United Kingdom general election, 1951
|1945 election • MPs|
|1950 election • MPs|
|1951 election • MPs|
|1955 election • MPs|
The 1951 United Kingdom general election was held twenty months after the 1950 general election, which the Labour Party had won with a slim majority of just five seats. Labour called the election for 25 October 1951 hoping to increase their majority.
Clement Attlee had decided to call the election after the King's concerns over leaving the country to go on his Commonwealth tour in 1952 with a government that had such a slim majority. The Labour government, which by now had implemented most of its 1945 manifesto, was now beginning to lose many cabinet ministers such as Ernest Bevin due to old age. The Conservatives however, due to the recent election, looked fresher, with more new MPs. As Labour began to have some policy splits during the election campaign, the Conservatives ran an efficient campaign that was well funded and orchestrated. As for the Liberals, the poor election results in 1950 only got worse.
The subsequent Labour defeat is significant for several reasons: the party polled almost a quarter of a million votes more than the Conservatives and their National Liberal allies combined, won the most votes that Labour had ever won (and has ever won as of 2015) and won the most votes of any political party in any election in British political history, a record surpassed by the Conservative Party in 1992. Despite this, it was the Conservatives who formed the next government with a majority of 16. In addition, under the first past the post electoral system, Labour votes translated into increased majorities for MPs in safe seats, rather than into gaining new seats. This was the second of three elections in the 20th century where a party lost the popular vote but won the most seats, the others being 1929 and February 1974; it also happened in 1874.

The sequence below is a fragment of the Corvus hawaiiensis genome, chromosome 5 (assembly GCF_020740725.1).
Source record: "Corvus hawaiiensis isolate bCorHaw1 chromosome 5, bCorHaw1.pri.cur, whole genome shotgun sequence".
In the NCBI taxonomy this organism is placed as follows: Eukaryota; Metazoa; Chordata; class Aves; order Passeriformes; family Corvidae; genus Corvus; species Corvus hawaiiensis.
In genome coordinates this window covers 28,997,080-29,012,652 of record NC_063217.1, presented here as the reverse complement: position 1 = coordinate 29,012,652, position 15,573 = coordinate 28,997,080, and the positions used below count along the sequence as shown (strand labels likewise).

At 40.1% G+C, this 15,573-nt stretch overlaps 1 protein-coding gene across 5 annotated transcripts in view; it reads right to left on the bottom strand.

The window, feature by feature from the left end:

Four Conservative Party candidates were returned unopposed. This was the last general election in which any candidates were returned unopposed, although there have since been unopposed by-elections.
|UK General Election 1951|
|Party||Standing||Elected||Gained||Unseated||Net||% of total||%||No.||Net %|
|Liberal National||55||191||3||0||+ 3||3.041||3.701||1,058,1381|
|Ind. Labour Party||3||0||0||0||0||0.00||0.014||4,057|
Total votes cast: 28,596,594. All parties shown. Conservative result includes the Ulster Unionists.
1 The National Liberals were in alliance with the Conservatives, bringing total Conservative strength to 321 seats (51.36%); votes total 13,717,850 (47.97%).
|Government's new majority||17|
|Total votes cast||28,596,594|
Headline Swing: 1.13% to Conservative
Seats changing hands
- From Conservative to Liberal (0 seats):
- From Labour to Conservative (21 seats): Barry, Battersea South, Bedfordshire South, Berwick and East Lothian, Bolton East, Buckingham, Conway, Darlington, Doncaster, Dulwich, King's Lynn, Manchester Blackley, Middlesbrough West, Norfolk South West, Oldham East, Plymouth Sutton, Reading North, Rochdale, Rutherglen, Wycombe and Yarmouth
- From Labour to Liberal (1 seat): Bolton West
- From Liberal to Conservative (2 seats): Eye and Roxburgh
- From Liberal to Labour (2 seats): Anglesey and Meirioneth
- From Ulster Unionist to Irish Labour (1 seat): Belfast West
- "UK | UK Politics | The Basics | past_elections | 1951: Churchill back in power at last". BBC News. 2005-04-05. Retrieved 2013-10-05.
- "General Election Results 1885-1979". Election.demon.co.uk. Retrieved 2013-10-05.
- David E, Butler The British General Election of 1951 (1952). the standard study
- F. W. S. Craig, British Electoral Facts: 1832–1987
- United Kingdom election results - summary results 1885–1979
- CONSERVATIVE PARTY: 1951- 1951 Conservative manifesto.
- Labour Party Election Manifesto - 1951 Labour Party manifesto.
- The Nation's Task - 1951 Liberal Party manifesto.